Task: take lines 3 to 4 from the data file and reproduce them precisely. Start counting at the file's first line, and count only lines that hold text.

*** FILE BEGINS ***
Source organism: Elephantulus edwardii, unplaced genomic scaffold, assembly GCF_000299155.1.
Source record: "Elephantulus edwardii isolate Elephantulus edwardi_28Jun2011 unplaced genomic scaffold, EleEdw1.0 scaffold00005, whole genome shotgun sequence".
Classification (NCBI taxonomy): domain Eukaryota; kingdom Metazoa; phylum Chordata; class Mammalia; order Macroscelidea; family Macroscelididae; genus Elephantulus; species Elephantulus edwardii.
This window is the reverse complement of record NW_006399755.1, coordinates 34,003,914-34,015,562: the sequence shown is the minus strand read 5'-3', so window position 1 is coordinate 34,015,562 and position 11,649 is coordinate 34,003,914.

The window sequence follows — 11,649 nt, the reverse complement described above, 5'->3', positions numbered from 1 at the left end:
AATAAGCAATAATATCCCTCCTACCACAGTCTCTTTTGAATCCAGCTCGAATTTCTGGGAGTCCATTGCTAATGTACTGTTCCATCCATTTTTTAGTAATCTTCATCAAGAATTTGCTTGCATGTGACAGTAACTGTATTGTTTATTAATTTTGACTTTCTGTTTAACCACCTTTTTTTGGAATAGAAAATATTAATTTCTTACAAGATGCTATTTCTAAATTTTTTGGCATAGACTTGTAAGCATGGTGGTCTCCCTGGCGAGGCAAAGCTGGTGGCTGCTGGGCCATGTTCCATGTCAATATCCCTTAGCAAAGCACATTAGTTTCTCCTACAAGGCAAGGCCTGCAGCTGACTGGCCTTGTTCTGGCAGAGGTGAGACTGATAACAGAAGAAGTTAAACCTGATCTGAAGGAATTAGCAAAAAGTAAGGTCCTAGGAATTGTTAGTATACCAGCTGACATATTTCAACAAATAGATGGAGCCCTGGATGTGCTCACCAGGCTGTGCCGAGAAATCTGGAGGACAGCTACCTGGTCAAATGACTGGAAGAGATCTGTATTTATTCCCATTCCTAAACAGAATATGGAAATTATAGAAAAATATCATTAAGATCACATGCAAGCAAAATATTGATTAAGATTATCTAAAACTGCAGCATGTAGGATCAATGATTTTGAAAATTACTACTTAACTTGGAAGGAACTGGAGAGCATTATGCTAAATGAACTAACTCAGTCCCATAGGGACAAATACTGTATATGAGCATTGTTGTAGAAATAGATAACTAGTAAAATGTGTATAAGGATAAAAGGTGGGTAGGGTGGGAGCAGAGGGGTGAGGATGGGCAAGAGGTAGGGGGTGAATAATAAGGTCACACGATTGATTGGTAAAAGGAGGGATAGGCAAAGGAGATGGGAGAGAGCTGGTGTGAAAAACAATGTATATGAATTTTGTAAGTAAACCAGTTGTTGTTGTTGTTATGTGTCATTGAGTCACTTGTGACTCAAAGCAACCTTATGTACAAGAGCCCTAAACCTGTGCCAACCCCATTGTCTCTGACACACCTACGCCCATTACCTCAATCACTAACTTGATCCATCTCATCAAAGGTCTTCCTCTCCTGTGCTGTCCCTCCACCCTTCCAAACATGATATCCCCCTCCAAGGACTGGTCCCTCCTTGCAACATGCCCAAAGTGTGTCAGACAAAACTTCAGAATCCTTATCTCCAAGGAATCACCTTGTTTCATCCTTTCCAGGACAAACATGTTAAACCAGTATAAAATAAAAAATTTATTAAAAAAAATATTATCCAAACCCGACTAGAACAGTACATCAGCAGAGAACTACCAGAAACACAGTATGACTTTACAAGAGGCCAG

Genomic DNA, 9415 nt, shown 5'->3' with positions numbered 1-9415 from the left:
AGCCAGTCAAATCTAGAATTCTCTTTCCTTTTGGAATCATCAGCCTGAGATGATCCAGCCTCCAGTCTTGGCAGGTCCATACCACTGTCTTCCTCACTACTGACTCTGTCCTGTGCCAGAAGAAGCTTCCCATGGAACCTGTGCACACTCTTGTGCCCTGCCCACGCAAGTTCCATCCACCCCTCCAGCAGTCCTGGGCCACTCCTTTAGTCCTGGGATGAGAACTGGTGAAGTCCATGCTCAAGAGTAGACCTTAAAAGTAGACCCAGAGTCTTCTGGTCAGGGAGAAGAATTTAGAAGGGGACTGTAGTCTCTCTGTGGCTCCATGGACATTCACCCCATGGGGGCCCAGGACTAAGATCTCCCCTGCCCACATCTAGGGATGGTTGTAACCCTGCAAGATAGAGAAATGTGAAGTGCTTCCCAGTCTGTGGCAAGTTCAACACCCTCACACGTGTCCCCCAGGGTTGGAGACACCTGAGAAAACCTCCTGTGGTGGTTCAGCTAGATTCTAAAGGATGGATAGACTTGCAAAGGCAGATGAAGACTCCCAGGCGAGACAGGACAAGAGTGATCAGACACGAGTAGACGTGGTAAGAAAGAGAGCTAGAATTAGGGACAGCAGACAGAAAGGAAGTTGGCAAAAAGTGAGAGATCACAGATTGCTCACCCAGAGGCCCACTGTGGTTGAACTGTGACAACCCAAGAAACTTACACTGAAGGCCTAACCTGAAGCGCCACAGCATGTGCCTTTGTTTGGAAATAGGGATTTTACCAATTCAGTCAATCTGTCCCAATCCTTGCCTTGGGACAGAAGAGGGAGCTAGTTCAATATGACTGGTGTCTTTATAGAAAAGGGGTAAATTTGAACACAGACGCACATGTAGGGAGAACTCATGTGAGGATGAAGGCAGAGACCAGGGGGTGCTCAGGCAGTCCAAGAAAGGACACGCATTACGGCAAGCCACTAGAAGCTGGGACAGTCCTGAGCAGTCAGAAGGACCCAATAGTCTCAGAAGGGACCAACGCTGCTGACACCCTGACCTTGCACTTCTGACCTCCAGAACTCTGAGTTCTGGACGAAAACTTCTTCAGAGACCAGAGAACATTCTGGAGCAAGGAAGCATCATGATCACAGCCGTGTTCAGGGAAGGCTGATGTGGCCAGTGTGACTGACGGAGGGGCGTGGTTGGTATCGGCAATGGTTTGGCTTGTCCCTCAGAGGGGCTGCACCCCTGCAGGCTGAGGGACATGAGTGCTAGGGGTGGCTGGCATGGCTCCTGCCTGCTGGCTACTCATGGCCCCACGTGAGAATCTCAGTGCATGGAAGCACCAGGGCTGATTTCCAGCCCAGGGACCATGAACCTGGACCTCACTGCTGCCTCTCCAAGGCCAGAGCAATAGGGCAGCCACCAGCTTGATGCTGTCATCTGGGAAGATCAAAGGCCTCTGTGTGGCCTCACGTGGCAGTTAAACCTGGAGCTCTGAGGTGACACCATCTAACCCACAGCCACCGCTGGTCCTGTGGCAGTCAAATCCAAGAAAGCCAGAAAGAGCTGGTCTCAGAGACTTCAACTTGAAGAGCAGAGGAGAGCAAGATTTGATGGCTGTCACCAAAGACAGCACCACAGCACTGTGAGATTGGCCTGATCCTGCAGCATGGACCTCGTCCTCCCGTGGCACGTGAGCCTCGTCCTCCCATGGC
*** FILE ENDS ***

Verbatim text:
Classification (NCBI taxonomy): domain Eukaryota; kingdom Metazoa; phylum Chordata; class Mammalia; order Macroscelidea; family Macroscelididae; genus Elephantulus; species Elephantulus edwardii.
This window is the reverse complement of record NW_006399755.1, coordinates 34,003,914-34,015,562: the sequence shown is the minus strand read 5'-3', so window position 1 is coordinate 34,015,562 and position 11,649 is coordinate 34,003,914.